The more I compared ELLE Magazine’s discussion of Four Chambers’ work to the art itself, the more I wondered if we were looking at the same thing. Had the film been presented in a gallery context, it would have been seen as fetishistic, perverse, and preceded by many layers of content warnings, but it would have also opened the work up to the possibility of deeper subtextual analysis than the internet porn market will afford it now. It is astounding how arbitrarily people will label these kind of works as either “good,” “ethical,” and “feminist” or “bad,” “evil,” and “corrupt” as though its designation as porn somehow flattens all of its complexities into a division of “low art” and “aspirational high art.”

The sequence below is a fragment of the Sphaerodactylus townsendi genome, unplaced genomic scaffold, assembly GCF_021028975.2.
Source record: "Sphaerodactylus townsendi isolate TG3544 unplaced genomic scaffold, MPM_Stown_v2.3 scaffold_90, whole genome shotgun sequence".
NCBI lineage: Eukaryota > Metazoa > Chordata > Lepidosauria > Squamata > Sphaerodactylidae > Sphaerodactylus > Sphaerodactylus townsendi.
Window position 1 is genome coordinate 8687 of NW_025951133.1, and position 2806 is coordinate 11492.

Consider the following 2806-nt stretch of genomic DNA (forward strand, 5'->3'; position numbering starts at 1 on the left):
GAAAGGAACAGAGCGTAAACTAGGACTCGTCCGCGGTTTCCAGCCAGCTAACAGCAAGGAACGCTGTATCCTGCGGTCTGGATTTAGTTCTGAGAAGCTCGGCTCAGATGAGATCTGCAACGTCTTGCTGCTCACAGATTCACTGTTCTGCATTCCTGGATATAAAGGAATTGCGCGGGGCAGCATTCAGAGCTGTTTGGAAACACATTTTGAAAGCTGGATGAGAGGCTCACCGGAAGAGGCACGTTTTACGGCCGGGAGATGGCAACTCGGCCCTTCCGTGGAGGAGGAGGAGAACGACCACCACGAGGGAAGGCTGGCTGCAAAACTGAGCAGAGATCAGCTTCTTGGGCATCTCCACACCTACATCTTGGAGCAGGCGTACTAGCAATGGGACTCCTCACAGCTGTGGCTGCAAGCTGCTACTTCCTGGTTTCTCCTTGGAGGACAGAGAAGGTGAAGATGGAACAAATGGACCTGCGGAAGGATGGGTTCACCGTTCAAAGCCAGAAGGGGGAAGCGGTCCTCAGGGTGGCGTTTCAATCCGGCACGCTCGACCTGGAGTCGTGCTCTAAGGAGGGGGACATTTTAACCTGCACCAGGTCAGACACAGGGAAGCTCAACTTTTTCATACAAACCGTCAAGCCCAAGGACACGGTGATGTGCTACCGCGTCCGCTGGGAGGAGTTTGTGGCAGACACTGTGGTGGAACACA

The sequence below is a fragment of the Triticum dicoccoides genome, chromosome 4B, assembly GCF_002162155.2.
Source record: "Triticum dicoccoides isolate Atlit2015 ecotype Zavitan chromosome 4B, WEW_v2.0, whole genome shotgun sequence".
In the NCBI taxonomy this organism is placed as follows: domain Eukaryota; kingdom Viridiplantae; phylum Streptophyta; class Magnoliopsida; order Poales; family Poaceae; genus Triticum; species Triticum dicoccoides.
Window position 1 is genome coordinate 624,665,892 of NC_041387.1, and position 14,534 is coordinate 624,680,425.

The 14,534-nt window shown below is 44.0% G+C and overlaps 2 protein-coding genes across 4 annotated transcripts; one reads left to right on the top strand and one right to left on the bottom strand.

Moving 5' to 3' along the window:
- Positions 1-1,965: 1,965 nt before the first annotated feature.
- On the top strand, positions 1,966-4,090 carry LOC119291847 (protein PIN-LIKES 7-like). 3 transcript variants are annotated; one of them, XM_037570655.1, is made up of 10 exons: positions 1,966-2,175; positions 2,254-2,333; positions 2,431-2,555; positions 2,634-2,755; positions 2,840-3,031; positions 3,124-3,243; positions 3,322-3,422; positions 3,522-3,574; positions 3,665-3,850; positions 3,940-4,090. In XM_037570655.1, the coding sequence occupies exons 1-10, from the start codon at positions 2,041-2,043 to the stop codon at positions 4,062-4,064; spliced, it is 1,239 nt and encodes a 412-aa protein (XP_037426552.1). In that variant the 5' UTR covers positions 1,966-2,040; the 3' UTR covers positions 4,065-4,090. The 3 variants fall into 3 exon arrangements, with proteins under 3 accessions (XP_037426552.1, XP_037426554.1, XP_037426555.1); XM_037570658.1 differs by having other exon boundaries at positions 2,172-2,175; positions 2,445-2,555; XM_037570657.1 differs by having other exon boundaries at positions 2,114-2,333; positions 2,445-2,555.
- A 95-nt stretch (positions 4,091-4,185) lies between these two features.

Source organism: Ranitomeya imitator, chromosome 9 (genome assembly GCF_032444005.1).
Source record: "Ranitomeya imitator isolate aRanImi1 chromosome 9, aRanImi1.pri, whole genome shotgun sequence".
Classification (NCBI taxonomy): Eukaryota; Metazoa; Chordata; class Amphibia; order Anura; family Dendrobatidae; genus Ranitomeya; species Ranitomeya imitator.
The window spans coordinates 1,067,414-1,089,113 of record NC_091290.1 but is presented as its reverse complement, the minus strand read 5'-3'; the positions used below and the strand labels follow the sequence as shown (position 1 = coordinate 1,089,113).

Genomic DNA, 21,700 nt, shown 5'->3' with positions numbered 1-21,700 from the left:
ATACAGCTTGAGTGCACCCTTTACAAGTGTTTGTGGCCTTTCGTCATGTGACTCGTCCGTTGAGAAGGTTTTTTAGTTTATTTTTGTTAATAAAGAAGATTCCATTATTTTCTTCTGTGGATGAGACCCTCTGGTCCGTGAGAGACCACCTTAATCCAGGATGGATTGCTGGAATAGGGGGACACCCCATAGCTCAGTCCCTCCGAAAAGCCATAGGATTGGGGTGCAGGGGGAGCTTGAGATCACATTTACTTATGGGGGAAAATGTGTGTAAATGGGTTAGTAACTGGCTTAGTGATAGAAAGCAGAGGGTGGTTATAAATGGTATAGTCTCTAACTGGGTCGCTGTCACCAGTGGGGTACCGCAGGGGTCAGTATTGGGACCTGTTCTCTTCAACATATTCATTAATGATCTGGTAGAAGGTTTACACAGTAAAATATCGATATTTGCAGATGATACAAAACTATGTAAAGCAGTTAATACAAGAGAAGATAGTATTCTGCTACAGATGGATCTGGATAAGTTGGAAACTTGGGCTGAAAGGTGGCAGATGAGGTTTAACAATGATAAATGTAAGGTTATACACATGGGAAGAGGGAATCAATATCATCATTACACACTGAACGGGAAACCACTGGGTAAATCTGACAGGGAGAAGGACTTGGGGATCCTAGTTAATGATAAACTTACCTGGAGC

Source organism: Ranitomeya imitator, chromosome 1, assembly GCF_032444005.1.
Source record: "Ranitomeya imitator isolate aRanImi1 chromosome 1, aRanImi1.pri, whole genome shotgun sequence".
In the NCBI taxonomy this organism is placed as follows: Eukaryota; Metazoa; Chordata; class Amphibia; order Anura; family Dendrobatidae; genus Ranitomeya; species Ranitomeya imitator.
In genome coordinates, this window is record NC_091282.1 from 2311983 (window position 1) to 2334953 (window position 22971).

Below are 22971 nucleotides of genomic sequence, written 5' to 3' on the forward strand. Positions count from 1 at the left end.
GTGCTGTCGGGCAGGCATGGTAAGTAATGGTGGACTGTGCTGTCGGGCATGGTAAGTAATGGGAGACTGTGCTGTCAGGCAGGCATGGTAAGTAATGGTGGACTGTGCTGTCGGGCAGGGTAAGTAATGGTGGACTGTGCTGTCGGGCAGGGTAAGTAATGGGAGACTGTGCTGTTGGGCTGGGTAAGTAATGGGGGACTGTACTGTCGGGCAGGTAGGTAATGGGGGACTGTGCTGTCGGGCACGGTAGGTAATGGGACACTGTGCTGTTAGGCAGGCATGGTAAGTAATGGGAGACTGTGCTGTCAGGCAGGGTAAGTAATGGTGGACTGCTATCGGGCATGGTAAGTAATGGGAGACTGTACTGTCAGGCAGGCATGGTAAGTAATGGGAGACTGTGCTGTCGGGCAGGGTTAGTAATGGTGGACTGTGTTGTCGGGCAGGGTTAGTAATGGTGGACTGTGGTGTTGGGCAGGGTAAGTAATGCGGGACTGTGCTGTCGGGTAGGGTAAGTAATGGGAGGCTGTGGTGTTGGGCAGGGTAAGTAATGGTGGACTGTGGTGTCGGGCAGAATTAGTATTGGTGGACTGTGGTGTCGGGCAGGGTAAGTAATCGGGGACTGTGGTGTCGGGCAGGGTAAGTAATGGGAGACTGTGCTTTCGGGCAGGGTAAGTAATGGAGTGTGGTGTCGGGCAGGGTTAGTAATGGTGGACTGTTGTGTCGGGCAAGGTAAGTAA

The internet and social media have brought about a period of unprecedented growth in pornography that is directed, performed and produced by sex workers themselves. The ingenuity, resourcefulness, and nerve evident in pornographers such as Vex Ashley can be recognized as fulfilling Schneemann’s dream of the artist as both image and image-maker, yet their work remains on the margins of the art world due to pervasive forces of misrepresentation, censorship, and stigma. Throughout history, sex workers have been caught in this uneasy mediation: torn between catering to the visual pleasure of their audiences and maintaining a sense of agency in a world that stigmatizes and dismisses their work. Sex workers deserve a deeper level of inclusion in the discourse around sexuality in art, and if things continue the way artists like Four Chambers have indicated, are going to continue to demand it.